any suggestions
Thanks
Barry

I am confused - what supply line are you talking about - gas?

Barry J
11-19-2008, 05:01 AM
It's a water supply line.... Is it that the pipes are just getting old (buildt in 1973) Or does it have to be another malfunction for copper pipes to fail??? The pipe I'm taking about, is a pipe that I already had to have a section replaced on it. The furnance guy came 2 months ago and cleaned my furnance and changed the first half of that pipe with compression fittings and he used 1/2' Type L copper tubing and said it was better pipe. That 1st half was leaking, also...now the second part is??
any suggestions

Redwood
11-19-2008, 05:47 AM
Yes, sweat in another new section and get your water tested. To determine the treatment needed.
Aggressive water conditions are eating your pipes and the true extent of the work needed is yet to be determined. You may be on the verge of a whole house repipe.

Barry J
11-19-2008, 05:54 AM
so skip the compression fittings, won't the compression fittings be easier???

Redwood
11-19-2008, 06:01 AM
You could trie it but I'm suspecting thinned out pipes, so getting a cut where the pipe is okay is going to be the hard part. Frequently when making repairs of this nature I have to make multiple cuts just to find a spot where the pipe is good enough. On marginal thickness pipes compression joints may be more difficult to get a seal.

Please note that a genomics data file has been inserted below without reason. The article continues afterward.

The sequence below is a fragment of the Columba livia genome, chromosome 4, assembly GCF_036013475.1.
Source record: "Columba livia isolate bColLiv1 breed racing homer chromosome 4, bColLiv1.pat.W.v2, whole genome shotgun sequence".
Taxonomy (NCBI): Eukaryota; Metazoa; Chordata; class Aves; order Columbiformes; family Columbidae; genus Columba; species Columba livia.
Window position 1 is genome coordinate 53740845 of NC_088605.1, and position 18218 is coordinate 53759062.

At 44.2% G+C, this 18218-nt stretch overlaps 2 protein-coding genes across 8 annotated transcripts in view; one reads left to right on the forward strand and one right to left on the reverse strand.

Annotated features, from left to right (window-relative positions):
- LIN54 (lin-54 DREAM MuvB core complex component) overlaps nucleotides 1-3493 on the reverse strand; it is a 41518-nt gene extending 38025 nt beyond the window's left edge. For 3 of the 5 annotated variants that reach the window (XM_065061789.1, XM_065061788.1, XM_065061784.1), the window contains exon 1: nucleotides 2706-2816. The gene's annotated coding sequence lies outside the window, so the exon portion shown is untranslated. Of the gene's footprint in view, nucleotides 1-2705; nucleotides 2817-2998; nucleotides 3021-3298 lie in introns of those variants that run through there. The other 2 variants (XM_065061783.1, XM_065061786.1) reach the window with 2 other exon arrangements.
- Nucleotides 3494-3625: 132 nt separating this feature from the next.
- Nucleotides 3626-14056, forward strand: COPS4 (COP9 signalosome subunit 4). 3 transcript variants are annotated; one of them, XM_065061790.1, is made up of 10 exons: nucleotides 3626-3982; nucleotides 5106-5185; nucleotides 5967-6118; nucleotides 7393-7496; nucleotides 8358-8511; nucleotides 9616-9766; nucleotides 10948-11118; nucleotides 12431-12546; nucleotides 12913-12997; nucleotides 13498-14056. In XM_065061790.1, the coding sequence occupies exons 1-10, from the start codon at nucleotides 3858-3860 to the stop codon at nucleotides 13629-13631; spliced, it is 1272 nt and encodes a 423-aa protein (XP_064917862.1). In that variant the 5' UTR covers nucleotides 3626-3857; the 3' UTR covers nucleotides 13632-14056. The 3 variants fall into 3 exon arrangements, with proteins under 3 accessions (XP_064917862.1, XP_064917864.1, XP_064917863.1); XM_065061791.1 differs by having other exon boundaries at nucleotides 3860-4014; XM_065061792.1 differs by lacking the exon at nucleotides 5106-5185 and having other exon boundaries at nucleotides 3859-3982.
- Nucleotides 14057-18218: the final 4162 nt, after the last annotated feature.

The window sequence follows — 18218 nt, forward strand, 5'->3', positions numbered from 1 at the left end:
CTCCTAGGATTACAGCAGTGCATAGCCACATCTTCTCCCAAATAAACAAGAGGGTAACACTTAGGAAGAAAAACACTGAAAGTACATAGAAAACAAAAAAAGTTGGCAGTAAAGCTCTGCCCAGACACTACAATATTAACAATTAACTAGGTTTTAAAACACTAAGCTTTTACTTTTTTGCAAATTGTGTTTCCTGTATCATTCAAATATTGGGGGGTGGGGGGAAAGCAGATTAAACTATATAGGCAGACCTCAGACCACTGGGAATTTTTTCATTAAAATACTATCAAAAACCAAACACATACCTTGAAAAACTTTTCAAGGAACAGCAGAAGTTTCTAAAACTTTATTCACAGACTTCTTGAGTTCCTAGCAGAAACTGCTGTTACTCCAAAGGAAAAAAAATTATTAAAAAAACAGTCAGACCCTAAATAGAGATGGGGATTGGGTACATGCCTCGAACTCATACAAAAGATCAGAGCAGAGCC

hj
11-19-2008, 06:14 AM
Is this a heating pipe, or the water supply line to the boiler? Sweating a piece in would be the proper way, but if you are going to burn your arms you might also burn the house down, so compression should work just as good.

Barry J
11-19-2008, 06:28 AM
I was going to undo the compression joint on one end (where furnance-man did it), and go about 10-12 inches from the present leak and put another compression joint, that would give me about 6 feet of new tubing. I just don't want to go thru the trouble of making sure the pipe is dry, then soldering, when there may be and easier solution. I'm trying to do this stuff in between my work days (Respiratory Therapist). And like I said I'm not an expert. I'm going to try to download some pictures of where my leak is and where the next soldered joint is after the leak...like I said the other side of the leak is about 5 feet and into a compression joint that the furnance guy did.